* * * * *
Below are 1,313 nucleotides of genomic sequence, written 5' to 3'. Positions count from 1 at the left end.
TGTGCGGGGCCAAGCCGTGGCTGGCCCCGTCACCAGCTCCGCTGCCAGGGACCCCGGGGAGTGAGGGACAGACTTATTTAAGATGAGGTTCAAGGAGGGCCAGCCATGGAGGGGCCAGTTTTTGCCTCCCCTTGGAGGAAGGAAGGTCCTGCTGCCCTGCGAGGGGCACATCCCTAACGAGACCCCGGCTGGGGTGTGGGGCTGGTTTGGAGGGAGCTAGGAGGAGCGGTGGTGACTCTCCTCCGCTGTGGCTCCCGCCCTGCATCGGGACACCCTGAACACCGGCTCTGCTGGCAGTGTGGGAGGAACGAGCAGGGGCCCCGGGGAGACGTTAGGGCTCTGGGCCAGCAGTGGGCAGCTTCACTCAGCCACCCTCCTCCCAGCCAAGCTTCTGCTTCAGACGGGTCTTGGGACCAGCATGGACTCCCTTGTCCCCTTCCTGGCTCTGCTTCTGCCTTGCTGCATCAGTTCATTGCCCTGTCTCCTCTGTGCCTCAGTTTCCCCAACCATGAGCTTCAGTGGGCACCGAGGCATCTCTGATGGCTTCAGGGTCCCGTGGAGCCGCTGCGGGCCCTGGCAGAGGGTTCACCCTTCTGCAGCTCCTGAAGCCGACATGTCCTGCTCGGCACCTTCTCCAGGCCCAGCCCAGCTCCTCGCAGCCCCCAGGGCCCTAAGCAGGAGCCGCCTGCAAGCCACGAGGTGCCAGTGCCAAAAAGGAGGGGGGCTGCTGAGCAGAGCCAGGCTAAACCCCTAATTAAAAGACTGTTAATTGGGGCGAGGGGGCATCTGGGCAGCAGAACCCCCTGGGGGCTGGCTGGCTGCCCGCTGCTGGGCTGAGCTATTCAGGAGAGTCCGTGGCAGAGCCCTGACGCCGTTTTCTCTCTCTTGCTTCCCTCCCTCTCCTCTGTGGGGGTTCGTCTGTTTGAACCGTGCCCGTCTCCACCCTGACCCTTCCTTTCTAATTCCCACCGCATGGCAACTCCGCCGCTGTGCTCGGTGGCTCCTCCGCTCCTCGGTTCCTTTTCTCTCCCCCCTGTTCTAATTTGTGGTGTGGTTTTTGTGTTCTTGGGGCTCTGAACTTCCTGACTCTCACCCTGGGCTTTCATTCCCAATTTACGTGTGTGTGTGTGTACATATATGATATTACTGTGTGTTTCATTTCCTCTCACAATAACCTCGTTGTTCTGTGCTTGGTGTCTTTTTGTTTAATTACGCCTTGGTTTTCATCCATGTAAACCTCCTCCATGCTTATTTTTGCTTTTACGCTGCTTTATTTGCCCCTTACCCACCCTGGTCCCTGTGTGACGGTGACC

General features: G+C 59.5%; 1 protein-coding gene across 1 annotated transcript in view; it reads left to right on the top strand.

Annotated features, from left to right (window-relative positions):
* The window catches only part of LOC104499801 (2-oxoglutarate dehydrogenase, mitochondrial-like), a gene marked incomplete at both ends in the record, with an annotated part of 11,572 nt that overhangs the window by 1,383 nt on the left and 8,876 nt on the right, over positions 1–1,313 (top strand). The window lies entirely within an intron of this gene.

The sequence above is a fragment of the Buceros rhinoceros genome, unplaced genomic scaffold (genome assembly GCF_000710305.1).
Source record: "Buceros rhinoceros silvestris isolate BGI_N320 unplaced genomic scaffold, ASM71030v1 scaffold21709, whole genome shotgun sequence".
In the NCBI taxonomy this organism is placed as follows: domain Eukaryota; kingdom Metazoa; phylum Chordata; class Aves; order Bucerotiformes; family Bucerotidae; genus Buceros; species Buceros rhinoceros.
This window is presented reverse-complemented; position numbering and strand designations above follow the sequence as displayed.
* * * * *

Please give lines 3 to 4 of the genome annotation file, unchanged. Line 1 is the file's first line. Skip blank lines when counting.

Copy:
General features: G+C 59.5%; 1 protein-coding gene across 1 annotated transcript in view; it reads left to right on the top strand.

Annotated features, from left to right (window-relative positions):